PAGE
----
A Guide to Race Day Nutrition
Let’s talk race-day nutrition.
And who better to talk with than sports nutrition legend, Eddie Reymond? Eddie has helped more than 16,000 athletes including many Olympians, gold medalists, and world champions nail their race-day nutrition. In fact, athletes travel from far and wide to consult with Eddie, founder of Eddie’s Health Shoppe, which just happens to be located in my hometown of Knoxville, Tenn. After working with Eddie and changing their diets, athletes have made Olympic teams or ceased being chronically sick and injured.
As Eddie puts it,
“If you really think about the fact that our bodies are fueled by the foods that we eat, should that not logically tell you that you will perform as well as you eat? It does.”
I spoke with Eddie about what the best race day nutrition products are for before, during, and after a hard workout or race. Here are his trade secrets.
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What should we eat before a race or workout?
The most important thing before a workout is the fueling, not only making sure to eat but that you give your food enough time to digest (typically between 1.5 to 2 hours prior to event or workout). I get frustrated with knowing how many young athletes go to practice after school in different sports with lunch, hours before, being the last thing they eat!!!!
I first try to make sure that everyone understands the basis of the foundation of food timing before we even look at supplements. Once we have got the nutrition and meal timing in line, then we can start looking at possible supplementation. In that case, prior to exercise, we might consider taking:
Beta alanine to help buffer lactic acid build-up.
I am also a big fan of the medicinal mushroom Cordyceps. which is great for breathing, energy and stamina.
These are just a few different supplements out of many others that athletes can take prior to exercise, but again food including healthy carbs and protein will always be most important! My favorite company for most of these supplements is Millennium Sports due to the quality and how clean and safe they are. Most of my Olympians and athletes that get drug tested use Millennium Sports products.
What to eat during a race or workout?
Nutrition during is really trickier because everyone is so different. I typically make some suggestions and let people try different options during training runs or workouts until they find what works for them.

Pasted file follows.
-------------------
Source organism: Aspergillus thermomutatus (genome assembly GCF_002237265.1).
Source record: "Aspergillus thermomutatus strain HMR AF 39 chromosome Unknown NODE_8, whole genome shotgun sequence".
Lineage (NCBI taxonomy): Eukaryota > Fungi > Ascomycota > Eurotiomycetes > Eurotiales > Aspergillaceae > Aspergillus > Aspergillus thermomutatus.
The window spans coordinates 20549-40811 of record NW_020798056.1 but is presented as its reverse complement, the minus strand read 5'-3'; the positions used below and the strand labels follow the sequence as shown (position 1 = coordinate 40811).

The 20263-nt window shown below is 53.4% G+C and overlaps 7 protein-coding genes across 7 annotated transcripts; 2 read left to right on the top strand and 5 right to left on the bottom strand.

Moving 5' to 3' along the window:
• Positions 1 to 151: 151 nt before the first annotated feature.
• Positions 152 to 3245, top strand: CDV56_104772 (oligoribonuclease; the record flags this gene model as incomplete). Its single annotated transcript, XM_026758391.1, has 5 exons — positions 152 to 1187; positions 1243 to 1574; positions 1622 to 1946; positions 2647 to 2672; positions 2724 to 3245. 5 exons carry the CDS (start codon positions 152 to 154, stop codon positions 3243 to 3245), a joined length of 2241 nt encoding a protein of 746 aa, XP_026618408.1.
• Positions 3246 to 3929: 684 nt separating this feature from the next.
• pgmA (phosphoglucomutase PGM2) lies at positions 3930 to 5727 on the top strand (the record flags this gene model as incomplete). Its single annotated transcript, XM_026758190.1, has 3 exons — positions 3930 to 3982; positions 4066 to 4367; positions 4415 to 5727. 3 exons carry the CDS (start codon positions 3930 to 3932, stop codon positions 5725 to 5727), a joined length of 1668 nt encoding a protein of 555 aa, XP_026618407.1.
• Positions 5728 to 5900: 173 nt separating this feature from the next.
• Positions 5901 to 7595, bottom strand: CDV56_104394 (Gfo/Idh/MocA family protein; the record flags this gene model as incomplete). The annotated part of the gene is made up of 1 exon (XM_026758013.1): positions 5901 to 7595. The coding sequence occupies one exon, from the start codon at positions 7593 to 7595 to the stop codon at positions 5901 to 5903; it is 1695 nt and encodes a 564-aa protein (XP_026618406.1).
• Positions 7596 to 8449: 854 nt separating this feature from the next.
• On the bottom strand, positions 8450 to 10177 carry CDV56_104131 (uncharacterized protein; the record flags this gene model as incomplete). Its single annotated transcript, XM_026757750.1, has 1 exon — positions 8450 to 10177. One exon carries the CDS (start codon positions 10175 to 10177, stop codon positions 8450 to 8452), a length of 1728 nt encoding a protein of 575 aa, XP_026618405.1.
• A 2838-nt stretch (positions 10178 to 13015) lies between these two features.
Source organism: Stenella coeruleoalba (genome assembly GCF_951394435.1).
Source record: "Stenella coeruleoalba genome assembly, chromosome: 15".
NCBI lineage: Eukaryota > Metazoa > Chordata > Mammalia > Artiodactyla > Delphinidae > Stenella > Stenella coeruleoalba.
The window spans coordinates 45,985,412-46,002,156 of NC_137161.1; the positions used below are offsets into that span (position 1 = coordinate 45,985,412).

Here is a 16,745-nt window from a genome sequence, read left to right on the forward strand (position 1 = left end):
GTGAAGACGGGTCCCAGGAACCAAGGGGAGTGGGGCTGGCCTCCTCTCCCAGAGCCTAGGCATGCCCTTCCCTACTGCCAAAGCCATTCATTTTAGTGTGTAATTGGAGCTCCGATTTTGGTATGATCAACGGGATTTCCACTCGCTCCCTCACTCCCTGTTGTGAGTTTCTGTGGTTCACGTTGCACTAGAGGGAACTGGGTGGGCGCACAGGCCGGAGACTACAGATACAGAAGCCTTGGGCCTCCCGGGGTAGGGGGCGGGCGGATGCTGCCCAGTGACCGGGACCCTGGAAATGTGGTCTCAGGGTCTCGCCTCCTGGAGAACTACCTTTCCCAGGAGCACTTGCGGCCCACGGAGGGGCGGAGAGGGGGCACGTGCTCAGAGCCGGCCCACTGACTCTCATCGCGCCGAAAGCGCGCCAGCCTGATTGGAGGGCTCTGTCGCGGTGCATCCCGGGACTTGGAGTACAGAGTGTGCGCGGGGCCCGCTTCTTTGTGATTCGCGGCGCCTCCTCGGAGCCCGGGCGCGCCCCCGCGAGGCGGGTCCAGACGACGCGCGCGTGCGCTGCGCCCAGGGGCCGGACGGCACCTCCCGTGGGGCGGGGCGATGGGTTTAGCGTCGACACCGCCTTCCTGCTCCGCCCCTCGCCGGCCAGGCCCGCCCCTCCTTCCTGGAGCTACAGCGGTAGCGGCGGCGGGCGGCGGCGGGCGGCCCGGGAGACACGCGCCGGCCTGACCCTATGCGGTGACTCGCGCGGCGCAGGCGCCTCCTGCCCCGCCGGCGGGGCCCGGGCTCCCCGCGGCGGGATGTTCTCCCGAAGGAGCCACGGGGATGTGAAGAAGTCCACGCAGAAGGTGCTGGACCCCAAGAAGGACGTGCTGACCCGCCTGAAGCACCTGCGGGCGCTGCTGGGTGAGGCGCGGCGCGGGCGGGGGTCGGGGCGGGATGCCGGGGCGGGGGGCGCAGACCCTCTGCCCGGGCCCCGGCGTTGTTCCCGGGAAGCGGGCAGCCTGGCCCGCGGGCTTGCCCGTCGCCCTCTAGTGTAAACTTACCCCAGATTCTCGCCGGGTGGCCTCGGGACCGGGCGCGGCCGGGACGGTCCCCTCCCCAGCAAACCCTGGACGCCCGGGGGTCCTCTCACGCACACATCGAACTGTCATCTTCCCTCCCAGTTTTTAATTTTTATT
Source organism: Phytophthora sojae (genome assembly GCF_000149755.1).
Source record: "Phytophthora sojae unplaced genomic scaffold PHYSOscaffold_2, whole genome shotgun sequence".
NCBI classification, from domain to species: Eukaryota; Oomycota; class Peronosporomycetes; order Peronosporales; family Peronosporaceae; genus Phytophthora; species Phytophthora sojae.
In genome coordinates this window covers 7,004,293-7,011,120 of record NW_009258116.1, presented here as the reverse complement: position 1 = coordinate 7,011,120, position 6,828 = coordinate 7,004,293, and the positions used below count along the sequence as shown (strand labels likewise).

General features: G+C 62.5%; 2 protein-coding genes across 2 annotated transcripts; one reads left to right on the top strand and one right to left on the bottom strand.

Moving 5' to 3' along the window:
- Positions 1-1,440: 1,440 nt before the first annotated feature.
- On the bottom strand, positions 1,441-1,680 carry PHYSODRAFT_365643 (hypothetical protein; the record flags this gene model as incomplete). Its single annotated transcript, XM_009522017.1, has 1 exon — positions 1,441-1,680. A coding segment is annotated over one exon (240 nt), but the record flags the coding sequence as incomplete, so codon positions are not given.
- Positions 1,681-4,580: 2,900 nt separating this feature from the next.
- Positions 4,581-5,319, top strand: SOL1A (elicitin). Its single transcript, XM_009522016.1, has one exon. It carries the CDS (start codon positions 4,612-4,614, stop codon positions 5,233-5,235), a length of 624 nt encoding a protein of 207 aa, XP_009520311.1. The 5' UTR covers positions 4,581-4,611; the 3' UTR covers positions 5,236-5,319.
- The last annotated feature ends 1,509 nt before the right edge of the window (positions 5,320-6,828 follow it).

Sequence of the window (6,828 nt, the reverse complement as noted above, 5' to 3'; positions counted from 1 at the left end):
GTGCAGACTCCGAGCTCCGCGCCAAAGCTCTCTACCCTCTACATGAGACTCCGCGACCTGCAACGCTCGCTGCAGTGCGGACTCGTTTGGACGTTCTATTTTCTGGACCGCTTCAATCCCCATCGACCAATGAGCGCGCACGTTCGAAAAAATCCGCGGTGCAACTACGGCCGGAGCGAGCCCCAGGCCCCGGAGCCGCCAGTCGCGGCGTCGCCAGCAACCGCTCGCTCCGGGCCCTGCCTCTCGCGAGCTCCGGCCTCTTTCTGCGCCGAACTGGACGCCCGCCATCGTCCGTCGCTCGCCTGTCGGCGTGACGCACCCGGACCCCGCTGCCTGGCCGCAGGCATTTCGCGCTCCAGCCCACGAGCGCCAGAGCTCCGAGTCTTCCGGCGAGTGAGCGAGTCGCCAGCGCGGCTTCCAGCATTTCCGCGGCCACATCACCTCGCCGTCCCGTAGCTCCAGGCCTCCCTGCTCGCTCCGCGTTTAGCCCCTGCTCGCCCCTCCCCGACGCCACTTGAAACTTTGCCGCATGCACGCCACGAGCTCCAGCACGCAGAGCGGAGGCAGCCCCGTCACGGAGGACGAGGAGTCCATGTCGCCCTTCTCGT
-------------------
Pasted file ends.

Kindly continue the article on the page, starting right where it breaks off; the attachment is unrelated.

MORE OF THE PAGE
I like a product called RPG by Millennium that is a mix of your BCAA’s (branch chain amino acids), glutamine, electrolytes, and tart cherry extract for inflammation. It has no caloric value and is very clean and natural.
I also suggest people try different gels and not just “GU.” Huma gels, Accel gels, Spring gels, and a few others can be better options. I also like to have options of things you can chew like Honey Stinger waffles and chews, and Clif shot blocks.
What to eat after a race or workout?
After races, runs, or any exercise it is important to replenish the carbs and protein that were utilized and broken-down during exercise. That window of opportunity to recover optimally is only 30 to 40 minutes long so a shake can be quicker and more balanced than waiting on our next food meal. Any other time real food is better than a shake. Options like chocolate milk can also work but it is not the best or healthiest option.
Since recovery is so important to me, I helped Millennium Sports formulate a product called Athletes Recovery. We formulated it to have the best ratios of nutrients possible (it has a 2:1 carb to protein ratio, with 34 g carb and 16 g protein per scoop) and added amino acids. It is also a very clean product, with grass-fed New Zealand whey protein and no artificial sweeteners that many other protein powders contain.
In addition to a good post-workout shake that contains protein and carbohydrates, I also suggest supplementing with extra Glutamine, the amino acid that is the most abundant in our bodies but gets depleted after exercise. It really helps with faster recovery and muscle soreness.
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What should moms keep in mind for their nutrition?
Moms, and women in general, are more than likely going to have an iron deficiency at some point, so it is good to supplement.
My favorite product is Blood Builder by Megafood. It is made 100% from real food so it is very easy on the stomach and very well absorbed.
Typically the more and the harder you train, the more nutrients your body needs, so a multivitamin can help round out any deficiencies.
Vitamin D3 specifically is a common deficiency among American adults. It is even more important to women who run and could benefit from having stronger bones.
We also do not get enough Omega 3’s in our diet, so supplementing with either fish or plant-based oils (like flax or an algae omega) is important. Omega 3’s have many benefits, including joint health and reducing inflammation, improving hair, skin, and nails, improving brain health and focus, and heart health.
Magnesium is another one that most American women are deficient in, and supplementing with magnesium has many practical applications to athletes. It can help reduce muscle soreness and cramping (hormonal-related cramping as well), reduce stress, improve sleep, and improve heart health.
Of course, it’s always a good idea to chat with your doctor before starting a new diet or supplement. I personally use glutamine as a post-race and post-workout staple and also take supplements for iron, magnesium, D3 daily along with a multivitamin.
Eddie’s here’s to help guide you–by phone or in person.